Another great community organisation is Landcare. Landcare aims to demonstrate best practices that improve soil and water health whilst maintaining of increasing biodiversity. There are many local groups around Australia who can provide advise and support. Our local chapter hosts regular meetings dealing with topics ranging from invasive weeds to salinity. I have always found the guest speakers informative and engaging.

Sustainable Farms is an initiative of the Australian National University (ANU). This organisation employs a team of ecologists who conduct long-term biodiversity surveys on farms to understand the role of natural assets. I recently attended a field day about enhancing farm dams for biodiversity and water quality outcomes near Goulburn. Hosted by Landcare in conjunction with Sustainable Farms I found the day inspiring, with practical solutions that improve outcomes for farm production and biodiversity outcomes.

Greening Australia is a non for profit organisation committed to restoring Australia’s diverse landscapes and protecting biodiversity and ways that benefit communities, economies and nature. We have found them to be extremely supportive of our attempts to improve biodiversity outcomes through various programs, most recently with the donation of tube-stock to stabilise our creek banks and improve water quality – see my post here.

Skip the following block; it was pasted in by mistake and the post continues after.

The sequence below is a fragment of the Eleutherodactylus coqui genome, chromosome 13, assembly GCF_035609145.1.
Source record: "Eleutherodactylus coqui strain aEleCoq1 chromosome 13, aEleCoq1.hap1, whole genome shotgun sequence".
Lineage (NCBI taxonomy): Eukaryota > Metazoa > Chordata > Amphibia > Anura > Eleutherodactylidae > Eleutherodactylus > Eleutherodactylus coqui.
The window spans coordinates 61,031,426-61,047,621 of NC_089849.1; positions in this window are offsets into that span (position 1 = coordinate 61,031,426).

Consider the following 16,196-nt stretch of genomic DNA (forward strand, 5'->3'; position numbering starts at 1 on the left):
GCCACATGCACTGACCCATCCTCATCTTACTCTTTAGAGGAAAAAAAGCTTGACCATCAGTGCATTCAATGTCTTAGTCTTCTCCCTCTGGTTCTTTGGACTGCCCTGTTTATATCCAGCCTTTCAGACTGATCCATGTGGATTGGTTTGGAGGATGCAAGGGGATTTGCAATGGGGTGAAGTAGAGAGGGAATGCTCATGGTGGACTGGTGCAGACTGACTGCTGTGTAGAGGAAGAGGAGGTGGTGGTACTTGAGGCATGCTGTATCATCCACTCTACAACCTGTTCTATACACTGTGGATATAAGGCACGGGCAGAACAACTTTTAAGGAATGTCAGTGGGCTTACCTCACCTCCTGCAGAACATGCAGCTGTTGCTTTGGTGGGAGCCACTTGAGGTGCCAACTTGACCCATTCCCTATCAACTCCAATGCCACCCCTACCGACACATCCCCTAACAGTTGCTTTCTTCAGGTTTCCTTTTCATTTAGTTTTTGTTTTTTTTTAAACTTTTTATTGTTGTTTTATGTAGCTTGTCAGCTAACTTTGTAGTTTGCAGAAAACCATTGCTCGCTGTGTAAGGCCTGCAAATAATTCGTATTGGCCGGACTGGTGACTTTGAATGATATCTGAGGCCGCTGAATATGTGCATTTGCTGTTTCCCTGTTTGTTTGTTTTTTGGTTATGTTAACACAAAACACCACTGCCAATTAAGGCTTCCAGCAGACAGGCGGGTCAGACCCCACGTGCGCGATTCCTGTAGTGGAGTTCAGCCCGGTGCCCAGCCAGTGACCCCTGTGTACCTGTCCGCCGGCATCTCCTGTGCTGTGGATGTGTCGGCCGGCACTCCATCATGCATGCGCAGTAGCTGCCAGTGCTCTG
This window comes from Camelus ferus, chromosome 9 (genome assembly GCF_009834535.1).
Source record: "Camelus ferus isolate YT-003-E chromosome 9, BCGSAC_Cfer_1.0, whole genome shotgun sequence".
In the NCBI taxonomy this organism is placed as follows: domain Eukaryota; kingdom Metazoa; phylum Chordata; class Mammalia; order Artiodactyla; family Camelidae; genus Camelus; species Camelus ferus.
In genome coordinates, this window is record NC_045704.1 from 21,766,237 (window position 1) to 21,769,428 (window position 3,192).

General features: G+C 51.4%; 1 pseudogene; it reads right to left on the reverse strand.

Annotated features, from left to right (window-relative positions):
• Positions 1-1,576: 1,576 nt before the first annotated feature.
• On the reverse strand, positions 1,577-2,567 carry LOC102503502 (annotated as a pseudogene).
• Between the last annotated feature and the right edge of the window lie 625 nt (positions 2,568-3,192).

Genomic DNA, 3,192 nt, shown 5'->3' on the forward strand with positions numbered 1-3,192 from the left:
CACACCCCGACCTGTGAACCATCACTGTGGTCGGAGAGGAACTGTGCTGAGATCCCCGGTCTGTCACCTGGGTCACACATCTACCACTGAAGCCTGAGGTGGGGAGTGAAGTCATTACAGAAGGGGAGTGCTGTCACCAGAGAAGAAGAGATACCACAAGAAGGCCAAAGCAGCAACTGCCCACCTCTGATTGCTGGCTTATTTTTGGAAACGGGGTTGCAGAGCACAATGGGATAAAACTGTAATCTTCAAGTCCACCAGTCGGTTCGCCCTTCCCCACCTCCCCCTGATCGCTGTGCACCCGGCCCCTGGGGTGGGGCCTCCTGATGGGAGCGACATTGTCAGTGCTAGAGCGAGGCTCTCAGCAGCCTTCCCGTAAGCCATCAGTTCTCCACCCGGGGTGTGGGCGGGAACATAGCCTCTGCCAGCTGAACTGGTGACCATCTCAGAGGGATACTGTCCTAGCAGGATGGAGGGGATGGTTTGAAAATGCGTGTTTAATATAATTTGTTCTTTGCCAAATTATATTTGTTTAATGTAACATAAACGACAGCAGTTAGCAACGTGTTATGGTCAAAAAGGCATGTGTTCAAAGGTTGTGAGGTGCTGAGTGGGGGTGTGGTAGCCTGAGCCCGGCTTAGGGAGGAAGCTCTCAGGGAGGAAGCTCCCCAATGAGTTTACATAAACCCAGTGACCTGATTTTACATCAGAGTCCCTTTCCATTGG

Each town or village has a range of other community groups and associations. Our village has a population of just over 1000 people in the 2016 census, however proudly supports over 30 community groups. From the Film Society that screens movies monthly in the village hall, to the Men’s Shed, Historical Society and various sporting teams, each group represents an opportunity to meet other people in the area. We are exceptionally proud of our community, but I know our village is not unique. All across Australia each town and village has networks of people who are proud of their community and the people in it. Being involved in these groups encourages me to associate with people from different walks of life. Their perspectives provide a fresh lens to view my situation and I welcome the new ideas.

One group that has developed is an informal group of around 50 landowners in our area interested in Regenerative Land Management. Social media allows us to share ideas and organise visits at each other’s properties. We were humbled to host the group recently at the Rock Farm. We had some great conversations and this has led to us harnessing some other skill sets within to group to help us develop farm plans.

What I have learnt is that some of the best ideas come from people who are unshackled by convention and follow their passion. By reaching out to as many groups as you can, you will find the support you need to help you achieve your goals. Don’t be afraid to ask lots of questions. Take what resonates with your ‘why’. It is a glorious wonderful journey and you won’t regret it for a moment.